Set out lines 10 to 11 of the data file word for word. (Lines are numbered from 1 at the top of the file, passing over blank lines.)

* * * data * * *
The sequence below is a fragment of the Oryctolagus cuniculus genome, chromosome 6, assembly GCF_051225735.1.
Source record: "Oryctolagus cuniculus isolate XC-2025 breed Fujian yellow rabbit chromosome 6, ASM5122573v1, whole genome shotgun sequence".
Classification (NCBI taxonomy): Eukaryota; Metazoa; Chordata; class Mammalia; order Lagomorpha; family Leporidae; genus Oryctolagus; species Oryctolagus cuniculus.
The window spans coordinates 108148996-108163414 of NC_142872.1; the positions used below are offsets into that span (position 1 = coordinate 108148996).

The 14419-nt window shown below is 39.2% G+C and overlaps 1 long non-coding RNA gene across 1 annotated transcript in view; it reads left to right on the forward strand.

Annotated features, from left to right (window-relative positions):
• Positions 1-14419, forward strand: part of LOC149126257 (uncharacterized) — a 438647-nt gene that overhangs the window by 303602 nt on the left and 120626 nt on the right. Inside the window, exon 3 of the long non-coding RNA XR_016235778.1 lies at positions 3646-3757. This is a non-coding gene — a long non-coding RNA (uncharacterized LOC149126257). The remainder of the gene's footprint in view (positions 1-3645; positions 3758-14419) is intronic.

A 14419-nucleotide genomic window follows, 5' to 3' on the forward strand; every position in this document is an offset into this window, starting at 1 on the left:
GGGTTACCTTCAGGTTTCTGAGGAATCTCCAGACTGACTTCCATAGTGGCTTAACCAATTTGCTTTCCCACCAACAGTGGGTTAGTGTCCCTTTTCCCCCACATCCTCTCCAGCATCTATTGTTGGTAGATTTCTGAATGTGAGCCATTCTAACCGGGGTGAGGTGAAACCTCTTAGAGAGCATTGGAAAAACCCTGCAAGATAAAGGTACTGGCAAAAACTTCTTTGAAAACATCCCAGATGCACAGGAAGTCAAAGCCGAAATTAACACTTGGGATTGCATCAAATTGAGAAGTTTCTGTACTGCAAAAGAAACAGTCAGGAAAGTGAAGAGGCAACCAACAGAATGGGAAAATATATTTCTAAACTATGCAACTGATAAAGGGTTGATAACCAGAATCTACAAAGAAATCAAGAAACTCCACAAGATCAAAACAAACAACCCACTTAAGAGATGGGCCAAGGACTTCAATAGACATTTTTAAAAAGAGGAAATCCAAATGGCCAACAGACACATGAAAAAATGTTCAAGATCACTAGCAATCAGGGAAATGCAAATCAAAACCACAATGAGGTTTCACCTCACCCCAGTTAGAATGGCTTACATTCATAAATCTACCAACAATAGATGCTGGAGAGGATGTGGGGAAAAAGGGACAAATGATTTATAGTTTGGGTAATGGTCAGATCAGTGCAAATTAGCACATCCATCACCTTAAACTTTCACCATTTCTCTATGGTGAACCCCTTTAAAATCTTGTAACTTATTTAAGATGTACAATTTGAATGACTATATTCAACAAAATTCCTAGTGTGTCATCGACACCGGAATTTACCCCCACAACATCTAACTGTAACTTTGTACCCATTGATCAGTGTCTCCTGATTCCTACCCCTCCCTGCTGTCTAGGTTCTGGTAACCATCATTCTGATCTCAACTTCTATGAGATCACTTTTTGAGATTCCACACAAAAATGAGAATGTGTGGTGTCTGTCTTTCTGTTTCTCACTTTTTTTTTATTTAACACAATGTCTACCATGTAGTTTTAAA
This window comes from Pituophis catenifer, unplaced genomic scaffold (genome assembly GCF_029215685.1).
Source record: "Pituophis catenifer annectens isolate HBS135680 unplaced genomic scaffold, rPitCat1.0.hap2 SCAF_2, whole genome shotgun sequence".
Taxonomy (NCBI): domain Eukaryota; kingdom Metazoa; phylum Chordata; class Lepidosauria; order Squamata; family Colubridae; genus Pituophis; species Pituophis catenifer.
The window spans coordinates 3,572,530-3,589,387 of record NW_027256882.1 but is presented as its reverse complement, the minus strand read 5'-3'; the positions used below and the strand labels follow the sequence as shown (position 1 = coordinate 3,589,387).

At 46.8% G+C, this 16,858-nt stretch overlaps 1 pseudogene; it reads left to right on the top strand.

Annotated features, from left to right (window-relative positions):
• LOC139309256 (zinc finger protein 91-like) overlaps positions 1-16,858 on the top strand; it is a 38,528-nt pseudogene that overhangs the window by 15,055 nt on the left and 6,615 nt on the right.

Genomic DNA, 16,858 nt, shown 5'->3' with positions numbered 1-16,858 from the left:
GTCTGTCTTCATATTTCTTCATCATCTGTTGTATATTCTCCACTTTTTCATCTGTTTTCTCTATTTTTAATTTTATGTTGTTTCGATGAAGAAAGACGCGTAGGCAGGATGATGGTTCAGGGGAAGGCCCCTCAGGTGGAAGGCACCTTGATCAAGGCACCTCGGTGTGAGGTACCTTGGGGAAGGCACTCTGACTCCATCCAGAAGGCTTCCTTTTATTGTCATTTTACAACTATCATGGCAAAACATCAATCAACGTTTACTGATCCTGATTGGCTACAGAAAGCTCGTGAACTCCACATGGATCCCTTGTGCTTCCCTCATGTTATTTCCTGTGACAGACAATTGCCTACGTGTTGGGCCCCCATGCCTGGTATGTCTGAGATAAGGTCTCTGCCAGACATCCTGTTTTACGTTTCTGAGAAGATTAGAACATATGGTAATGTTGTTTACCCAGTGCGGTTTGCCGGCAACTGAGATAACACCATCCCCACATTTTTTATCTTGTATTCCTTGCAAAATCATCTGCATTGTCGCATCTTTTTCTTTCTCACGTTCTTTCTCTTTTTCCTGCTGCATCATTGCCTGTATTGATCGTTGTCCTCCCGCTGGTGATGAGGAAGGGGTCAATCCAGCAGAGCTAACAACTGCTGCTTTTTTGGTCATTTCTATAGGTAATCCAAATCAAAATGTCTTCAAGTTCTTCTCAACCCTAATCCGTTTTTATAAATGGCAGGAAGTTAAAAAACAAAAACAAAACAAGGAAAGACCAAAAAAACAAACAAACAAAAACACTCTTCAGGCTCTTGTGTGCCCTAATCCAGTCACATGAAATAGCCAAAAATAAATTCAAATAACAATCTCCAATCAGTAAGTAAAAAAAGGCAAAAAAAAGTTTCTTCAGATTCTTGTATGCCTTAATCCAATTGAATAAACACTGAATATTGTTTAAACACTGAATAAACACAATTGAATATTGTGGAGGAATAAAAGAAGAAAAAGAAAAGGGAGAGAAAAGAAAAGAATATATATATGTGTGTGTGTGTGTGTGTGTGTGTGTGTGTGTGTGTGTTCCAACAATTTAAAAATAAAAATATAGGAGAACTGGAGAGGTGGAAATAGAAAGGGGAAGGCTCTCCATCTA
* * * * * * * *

This window comes from Pituophis catenifer, unplaced genomic scaffold (genome assembly GCF_029215685.1).
Source record: "Pituophis catenifer annectens isolate HBS135680 unplaced genomic scaffold, rPitCat1.0.hap2 SCAF_2, whole genome shotgun sequence".